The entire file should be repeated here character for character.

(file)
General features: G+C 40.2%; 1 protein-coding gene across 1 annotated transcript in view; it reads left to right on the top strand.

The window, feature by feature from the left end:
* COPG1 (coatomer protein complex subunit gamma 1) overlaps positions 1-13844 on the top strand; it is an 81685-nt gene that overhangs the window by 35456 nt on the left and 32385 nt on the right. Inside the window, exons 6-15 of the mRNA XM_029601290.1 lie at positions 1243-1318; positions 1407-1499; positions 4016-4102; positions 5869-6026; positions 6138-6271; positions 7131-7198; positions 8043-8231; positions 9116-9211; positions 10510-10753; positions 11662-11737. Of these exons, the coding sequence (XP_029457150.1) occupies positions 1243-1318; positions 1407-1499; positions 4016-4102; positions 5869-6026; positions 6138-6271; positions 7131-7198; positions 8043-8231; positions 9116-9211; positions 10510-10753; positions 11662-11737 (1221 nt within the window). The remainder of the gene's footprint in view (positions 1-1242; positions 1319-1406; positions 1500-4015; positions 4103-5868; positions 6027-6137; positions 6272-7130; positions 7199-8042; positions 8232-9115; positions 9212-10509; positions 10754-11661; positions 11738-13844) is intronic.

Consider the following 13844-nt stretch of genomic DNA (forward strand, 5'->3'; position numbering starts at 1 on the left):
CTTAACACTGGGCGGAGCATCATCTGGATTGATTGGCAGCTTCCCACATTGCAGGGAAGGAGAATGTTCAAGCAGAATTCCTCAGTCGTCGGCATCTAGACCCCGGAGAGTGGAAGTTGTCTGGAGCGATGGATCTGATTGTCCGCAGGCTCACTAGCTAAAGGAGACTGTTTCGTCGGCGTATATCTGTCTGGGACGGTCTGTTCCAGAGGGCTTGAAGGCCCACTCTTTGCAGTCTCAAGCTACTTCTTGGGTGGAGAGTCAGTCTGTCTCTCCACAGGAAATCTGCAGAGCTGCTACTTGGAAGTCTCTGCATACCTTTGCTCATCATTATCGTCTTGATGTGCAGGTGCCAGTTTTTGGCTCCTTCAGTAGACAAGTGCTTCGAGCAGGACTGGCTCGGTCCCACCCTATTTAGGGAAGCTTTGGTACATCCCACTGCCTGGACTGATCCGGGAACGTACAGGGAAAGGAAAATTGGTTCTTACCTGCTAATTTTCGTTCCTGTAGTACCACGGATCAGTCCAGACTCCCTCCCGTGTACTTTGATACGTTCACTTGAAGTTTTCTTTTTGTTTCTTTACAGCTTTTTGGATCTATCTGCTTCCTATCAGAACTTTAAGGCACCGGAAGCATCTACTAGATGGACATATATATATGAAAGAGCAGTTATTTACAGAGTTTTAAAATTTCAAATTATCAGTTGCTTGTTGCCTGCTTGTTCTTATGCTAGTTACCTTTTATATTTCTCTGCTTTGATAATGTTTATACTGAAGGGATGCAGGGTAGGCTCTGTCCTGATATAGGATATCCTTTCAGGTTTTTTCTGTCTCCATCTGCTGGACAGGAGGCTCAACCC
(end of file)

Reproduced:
General features: G+C 40.2%; 1 protein-coding gene across 1 annotated transcript in view; it reads left to right on the top strand.

The window, feature by feature from the left end:
* COPG1 (coatomer protein complex subunit gamma 1) overlaps positions 1-13844 on the top strand; it is an 81685-nt gene that overhangs the window by 35456 nt on the left and 32385 nt on the right. Inside the window, exons 6-15 of the mRNA XM_029601290.1 lie at positions 1243-1318; positions 1407-1499; positions 4016-4102; positions 5869-6026; positions 6138-6271; positions 7131-7198; positions 8043-8231; positions 9116-9211; positions 10510-10753; positions 11662-11737. Of these exons, the coding sequence (XP_029457150.1) occupies positions 1243-1318; positions 1407-1499; positions 4016-4102; positions 5869-6026; positions 6138-6271; positions 7131-7198; positions 8043-8231; positions 9116-9211; positions 10510-10753; positions 11662-11737 (1221 nt within the window). The remainder of the gene's footprint in view (positions 1-1242; positions 1319-1406; positions 1500-4015; positions 4103-5868; positions 6027-6137; positions 6272-7130; positions 7199-8042; positions 8232-9115; positions 9212-10509; positions 10754-11661; positions 11738-13844) is intronic.

Consider the following 13844-nt stretch of genomic DNA (forward strand, 5'->3'; position numbering starts at 1 on the left):
CTTAACACTGGGCGGAGCATCATCTGGATTGATTGGCAGCTTCCCACATTGCAGGGAAGGAGAATGTTCAAGCAGAATTCCTCAGTCGTCGGCATCTAGACCCCGGAGAGTGGAAGTTGTCTGGAGCGATGGATCTGATTGTCCGCAGGCTCACTAGCTAAAGGAGACTGTTTCGTCGGCGTATATCTGTCTGGGACGGTCTGTTCCAGAGGGCTTGAAGGCCCACTCTTTGCAGTCTCAAGCTACTTCTTGGGTGGAGAGTCAGTCTGTCTCTCCACAGGAAATCTGCAGAGCTGCTACTTGGAAGTCTCTGCATACCTTTGCTCATCATTATCGTCTTGATGTGCAGGTGCCAGTTTTTGGCTCCTTCAGTAGACAAGTGCTTCGAGCAGGACTGGCTCGGTCCCACCCTATTTAGGGAAGCTTTGGTACATCCCACTGCCTGGACTGATCCGGGAACGTACAGGGAAAGGAAAATTGGTTCTTACCTGCTAATTTTCGTTCCTGTAGTACCACGGATCAGTCCAGACTCCCTCCCGTGTACTTTGATACGTTCACTTGAAGTTTTCTTTTTGTTTCTTTACAGCTTTTTGGATCTATCTGCTTCCTATCAGAACTTTAAGGCACCGGAAGCATCTACTAGATGGACATATATATATGAAAGAGCAGTTATTTACAGAGTTTTAAAATTTCAAATTATCAGTTGCTTGTTGCCTGCTTGTTCTTATGCTAGTTACCTTTTATATTTCTCTGCTTTGATAATGTTTATACTGAAGGGATGCAGGGTAGGCTCTGTCCTGATATAGGATATCCTTTCAGGTTTTTTCTGTCTCCATCTGCTGGACAGGAGGCTCAACCC